5 Things You Should Stop Throwing Away

Jun 24, 16 • Advice

5 Things You Should Stop Throwing Away 


Wastefulness has increased in modern times because consumers can find low-cost, disposable products made from inexpensive, easy-to-manufacture materials. These products harm the environment in a variety of ways:


– Waste causes the destruction of forests and fields to create larger landfills.

– Biodegradable items in landfills decompose to create methane and other greenhouse gases.

– Burning trash creates harmful smoke that pollutes clean air.

– Animals eat plastics and plastic breakdown releases toxic chemicals into the ground and water supplies.


Garbage bags, waste disposal trucks and landfills often contain items that people can effortlessly recycle, upcycle or reuse. You simply need to rethink how you deal with trash:


Fruit and Vegetable Waste


Moldy or damaged fruit and vegetable waste is 100 percent biodegradable. In nature, waste plants feed microorganisms, insects and animals and decompose into plant soil nutrients. Instead of tossing whole fruits and vegetables or cuttings into the trash, make nutrient-rich composted fertilizer for your potted plants and garden. Drill a few out-gassing holes into the sides of a sturdy lidded container and then fill the container with starter soil, earthworms and leaves. Shred fruit and vegetable waste into small pieces and then add it to the container.


Tip: Collect seeds before you add the waste to the compost bin.


Cardboard Rolls


Instead of throwing the rolls used for packaging toilet paper, paper towel, wax paper, plastic film and other materials into the trash, shred the cardboard into small pieces to add to a compost container or fold some rolls, fill them with dirt and use them as seed starter containers that you can later cut away and compost when you’re ready to plant. Cardboard rolls can also replace some plastic storage containers. Fold and tape one end of a roll and then fill it. For example, use a paper towel roll as a makeshift medical kit or utensil holder when camping.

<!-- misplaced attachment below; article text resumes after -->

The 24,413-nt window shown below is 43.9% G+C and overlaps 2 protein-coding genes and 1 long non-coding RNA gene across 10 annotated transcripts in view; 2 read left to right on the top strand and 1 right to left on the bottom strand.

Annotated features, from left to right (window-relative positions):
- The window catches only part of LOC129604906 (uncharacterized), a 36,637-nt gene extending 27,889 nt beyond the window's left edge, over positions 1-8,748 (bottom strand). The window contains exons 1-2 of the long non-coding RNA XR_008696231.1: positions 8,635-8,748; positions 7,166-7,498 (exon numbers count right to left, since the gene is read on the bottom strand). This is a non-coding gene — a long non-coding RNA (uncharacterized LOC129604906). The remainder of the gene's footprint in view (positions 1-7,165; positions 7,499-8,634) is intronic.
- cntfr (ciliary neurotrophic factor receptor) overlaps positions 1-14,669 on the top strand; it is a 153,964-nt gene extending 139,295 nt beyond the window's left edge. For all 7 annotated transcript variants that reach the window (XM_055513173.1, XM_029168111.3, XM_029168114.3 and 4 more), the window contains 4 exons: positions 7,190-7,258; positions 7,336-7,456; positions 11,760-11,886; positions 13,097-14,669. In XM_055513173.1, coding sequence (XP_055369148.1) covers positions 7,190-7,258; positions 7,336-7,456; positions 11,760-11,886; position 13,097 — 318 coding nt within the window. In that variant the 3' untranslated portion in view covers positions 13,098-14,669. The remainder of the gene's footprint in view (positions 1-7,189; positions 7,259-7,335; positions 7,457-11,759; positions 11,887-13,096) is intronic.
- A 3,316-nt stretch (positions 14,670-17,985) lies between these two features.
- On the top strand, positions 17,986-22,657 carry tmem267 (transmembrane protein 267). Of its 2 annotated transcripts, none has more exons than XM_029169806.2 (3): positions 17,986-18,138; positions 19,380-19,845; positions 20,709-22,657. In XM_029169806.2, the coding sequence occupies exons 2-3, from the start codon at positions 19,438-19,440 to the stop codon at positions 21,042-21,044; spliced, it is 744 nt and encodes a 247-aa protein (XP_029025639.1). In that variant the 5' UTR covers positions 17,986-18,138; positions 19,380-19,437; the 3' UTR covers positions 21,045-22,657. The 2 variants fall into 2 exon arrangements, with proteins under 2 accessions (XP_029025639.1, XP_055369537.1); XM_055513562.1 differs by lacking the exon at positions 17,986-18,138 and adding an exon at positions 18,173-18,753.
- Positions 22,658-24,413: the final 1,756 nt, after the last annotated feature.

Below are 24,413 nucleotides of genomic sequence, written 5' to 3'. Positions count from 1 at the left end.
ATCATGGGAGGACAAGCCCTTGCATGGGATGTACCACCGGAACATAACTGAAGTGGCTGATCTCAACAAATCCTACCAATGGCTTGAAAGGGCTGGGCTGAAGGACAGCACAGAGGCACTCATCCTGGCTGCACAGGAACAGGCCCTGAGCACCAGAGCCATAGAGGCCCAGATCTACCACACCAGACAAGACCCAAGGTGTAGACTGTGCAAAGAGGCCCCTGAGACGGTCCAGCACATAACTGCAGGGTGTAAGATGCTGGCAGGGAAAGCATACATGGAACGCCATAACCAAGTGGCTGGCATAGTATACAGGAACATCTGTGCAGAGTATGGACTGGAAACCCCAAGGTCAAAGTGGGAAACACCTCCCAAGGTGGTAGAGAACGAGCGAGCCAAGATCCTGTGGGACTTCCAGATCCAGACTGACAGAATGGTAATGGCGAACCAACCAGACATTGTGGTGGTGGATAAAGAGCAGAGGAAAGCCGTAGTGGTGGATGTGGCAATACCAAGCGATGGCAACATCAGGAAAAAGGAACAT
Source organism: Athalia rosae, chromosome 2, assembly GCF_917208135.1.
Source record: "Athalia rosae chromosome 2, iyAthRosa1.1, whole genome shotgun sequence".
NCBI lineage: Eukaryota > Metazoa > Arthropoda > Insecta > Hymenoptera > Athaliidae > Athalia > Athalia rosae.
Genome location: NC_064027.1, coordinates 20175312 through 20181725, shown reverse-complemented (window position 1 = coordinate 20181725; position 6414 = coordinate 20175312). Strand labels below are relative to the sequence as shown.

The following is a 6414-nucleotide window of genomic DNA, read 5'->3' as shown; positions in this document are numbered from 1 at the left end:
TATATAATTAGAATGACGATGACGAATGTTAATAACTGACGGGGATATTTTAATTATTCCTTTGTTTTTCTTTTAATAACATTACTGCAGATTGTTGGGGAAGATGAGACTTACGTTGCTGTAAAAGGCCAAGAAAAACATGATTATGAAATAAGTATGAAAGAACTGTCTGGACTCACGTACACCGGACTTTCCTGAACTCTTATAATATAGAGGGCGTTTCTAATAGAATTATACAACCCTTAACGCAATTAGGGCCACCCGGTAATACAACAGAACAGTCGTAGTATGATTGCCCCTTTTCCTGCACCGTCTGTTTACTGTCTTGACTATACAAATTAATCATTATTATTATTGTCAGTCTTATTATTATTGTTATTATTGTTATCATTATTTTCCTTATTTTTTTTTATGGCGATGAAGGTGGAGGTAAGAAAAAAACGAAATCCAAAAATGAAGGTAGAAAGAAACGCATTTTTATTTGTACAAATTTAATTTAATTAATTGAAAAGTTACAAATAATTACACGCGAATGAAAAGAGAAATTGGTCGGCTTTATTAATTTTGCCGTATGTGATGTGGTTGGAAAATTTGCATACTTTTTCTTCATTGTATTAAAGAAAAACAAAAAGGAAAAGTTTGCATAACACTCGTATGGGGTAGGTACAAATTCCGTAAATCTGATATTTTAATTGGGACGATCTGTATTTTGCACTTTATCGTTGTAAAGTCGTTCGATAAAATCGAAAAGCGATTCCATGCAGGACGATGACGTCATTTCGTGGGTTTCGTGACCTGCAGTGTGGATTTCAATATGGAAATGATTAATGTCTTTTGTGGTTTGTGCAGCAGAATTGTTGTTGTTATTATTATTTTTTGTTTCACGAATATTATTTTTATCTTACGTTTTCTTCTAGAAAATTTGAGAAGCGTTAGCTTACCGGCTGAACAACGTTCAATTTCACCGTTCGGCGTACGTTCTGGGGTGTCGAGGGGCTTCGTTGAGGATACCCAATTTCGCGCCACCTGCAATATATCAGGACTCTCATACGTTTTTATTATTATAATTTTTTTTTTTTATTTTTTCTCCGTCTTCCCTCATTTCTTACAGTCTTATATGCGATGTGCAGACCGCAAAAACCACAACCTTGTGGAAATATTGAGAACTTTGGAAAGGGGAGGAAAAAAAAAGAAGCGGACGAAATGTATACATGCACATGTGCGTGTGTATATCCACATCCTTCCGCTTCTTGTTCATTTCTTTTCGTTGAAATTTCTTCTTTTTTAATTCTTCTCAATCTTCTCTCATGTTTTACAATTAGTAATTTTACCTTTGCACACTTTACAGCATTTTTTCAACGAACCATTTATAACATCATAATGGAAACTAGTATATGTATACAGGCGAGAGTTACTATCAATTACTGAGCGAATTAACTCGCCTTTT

Tip: You can also recycle cardboard rolls at your local municipal or waste paper recycling area with cardboard boxes.


Grocery Bags


Most grocery stores have outdoor bins for recycling plastic bags. These bins also accept other types of plastic bags, including shipping and frozen food bags. Turn boxed cereal and raisin bags into snack storage or an extra layer of protection around wrapped frozen meats. Never again pay for plastic “shake” style food preparation bags. These bags are the perfect alternative for coating meats and vegetables with flour, sauces and seasonings.


Tip: Use cereal and raisin bags as countertop food preparation mats to reduce cleanup.


Broken Electronics


Old TVs, remote controls, phones, music players, tools and other electronics contain hazardous materials like arsenic, barium, cadmium, lead and mercury. Harvest screws, bolts and wires to use elsewhere. Power cords often contain copper wires that you can reuse in craft projects or recycle with metal containers to make a little side cash. If you just want to toss your electronics, take them to an e-waste recycling facility.


Tip: Find a repair and resale shop that pays cash for broken electronics.


Disposable Masks


You can lessen the level of waste that comes from disposable face masks that you use to stop dirt, dust and other small particles from entering your nose during indoor and outdoor repair and craft projects by breaking them down into smaller reusable parts. Remove the nose bridge metal wire and recycle it with metal recycling or reuse it in craft projects. Cut off the stretchy ear loops to reuse as ties in your home.


Tip: Always wear gloves when harvesting these parts if dealing with a face mask worn in public during cold and flu season.


Jessica Kane is a professional blogger who writes for Econoheat., the world’s #1 leading waste oil boiler manufacturer.